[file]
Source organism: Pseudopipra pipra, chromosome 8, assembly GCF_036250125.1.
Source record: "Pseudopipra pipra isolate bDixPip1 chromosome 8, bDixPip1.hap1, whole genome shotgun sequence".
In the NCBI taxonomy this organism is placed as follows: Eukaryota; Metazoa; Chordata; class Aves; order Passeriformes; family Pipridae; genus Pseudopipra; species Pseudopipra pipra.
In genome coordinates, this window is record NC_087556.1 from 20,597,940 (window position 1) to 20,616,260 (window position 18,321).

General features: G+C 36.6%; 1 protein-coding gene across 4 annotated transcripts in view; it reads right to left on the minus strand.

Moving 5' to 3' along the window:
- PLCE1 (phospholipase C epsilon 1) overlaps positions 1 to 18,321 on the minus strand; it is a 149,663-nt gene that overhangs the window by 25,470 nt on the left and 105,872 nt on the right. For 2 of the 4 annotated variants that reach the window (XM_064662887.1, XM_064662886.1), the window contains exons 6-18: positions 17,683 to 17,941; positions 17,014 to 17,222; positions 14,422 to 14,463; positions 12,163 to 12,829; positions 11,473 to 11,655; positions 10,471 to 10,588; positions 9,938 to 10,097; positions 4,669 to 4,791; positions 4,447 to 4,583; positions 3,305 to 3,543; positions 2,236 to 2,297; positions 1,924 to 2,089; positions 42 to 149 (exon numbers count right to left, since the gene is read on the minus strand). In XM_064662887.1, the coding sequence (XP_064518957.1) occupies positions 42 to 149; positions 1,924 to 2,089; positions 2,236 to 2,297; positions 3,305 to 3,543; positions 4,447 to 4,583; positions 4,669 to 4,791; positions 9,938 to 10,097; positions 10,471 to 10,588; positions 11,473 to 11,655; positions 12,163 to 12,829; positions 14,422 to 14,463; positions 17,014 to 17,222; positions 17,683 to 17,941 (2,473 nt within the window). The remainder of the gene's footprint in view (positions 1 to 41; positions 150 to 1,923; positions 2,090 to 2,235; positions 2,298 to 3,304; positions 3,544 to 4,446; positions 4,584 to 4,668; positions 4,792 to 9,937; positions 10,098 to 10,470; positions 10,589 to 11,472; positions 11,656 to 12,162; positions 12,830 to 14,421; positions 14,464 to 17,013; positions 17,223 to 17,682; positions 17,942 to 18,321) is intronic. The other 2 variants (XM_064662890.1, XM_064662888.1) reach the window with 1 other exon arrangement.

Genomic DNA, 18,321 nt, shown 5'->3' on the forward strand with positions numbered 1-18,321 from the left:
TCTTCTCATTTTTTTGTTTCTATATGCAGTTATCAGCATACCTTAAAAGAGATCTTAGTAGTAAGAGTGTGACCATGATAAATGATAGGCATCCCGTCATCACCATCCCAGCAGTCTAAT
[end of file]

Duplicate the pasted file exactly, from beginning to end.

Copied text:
Source organism: Pseudopipra pipra, chromosome 8, assembly GCF_036250125.1.
Source record: "Pseudopipra pipra isolate bDixPip1 chromosome 8, bDixPip1.hap1, whole genome shotgun sequence".
In the NCBI taxonomy this organism is placed as follows: Eukaryota; Metazoa; Chordata; class Aves; order Passeriformes; family Pipridae; genus Pseudopipra; species Pseudopipra pipra.
In genome coordinates, this window is record NC_087556.1 from 20,597,940 (window position 1) to 20,616,260 (window position 18,321).

General features: G+C 36.6%; 1 protein-coding gene across 4 annotated transcripts in view; it reads right to left on the minus strand.

Moving 5' to 3' along the window:
- PLCE1 (phospholipase C epsilon 1) overlaps positions 1 to 18,321 on the minus strand; it is a 149,663-nt gene that overhangs the window by 25,470 nt on the left and 105,872 nt on the right. For 2 of the 4 annotated variants that reach the window (XM_064662887.1, XM_064662886.1), the window contains exons 6-18: positions 17,683 to 17,941; positions 17,014 to 17,222; positions 14,422 to 14,463; positions 12,163 to 12,829; positions 11,473 to 11,655; positions 10,471 to 10,588; positions 9,938 to 10,097; positions 4,669 to 4,791; positions 4,447 to 4,583; positions 3,305 to 3,543; positions 2,236 to 2,297; positions 1,924 to 2,089; positions 42 to 149 (exon numbers count right to left, since the gene is read on the minus strand). In XM_064662887.1, the coding sequence (XP_064518957.1) occupies positions 42 to 149; positions 1,924 to 2,089; positions 2,236 to 2,297; positions 3,305 to 3,543; positions 4,447 to 4,583; positions 4,669 to 4,791; positions 9,938 to 10,097; positions 10,471 to 10,588; positions 11,473 to 11,655; positions 12,163 to 12,829; positions 14,422 to 14,463; positions 17,014 to 17,222; positions 17,683 to 17,941 (2,473 nt within the window). The remainder of the gene's footprint in view (positions 1 to 41; positions 150 to 1,923; positions 2,090 to 2,235; positions 2,298 to 3,304; positions 3,544 to 4,446; positions 4,584 to 4,668; positions 4,792 to 9,937; positions 10,098 to 10,470; positions 10,589 to 11,472; positions 11,656 to 12,162; positions 12,830 to 14,421; positions 14,464 to 17,013; positions 17,223 to 17,682; positions 17,942 to 18,321) is intronic. The other 2 variants (XM_064662890.1, XM_064662888.1) reach the window with 1 other exon arrangement.

Genomic DNA, 18,321 nt, shown 5'->3' on the forward strand with positions numbered 1-18,321 from the left:
TCTTCTCATTTTTTTGTTTCTATATGCAGTTATCAGCATACCTTAAAAGAGATCTTAGTAGTAAGAGTGTGACCATGATAAATGATAGGCATCCCGTCATCACCATCCCAGCAGTCTAAT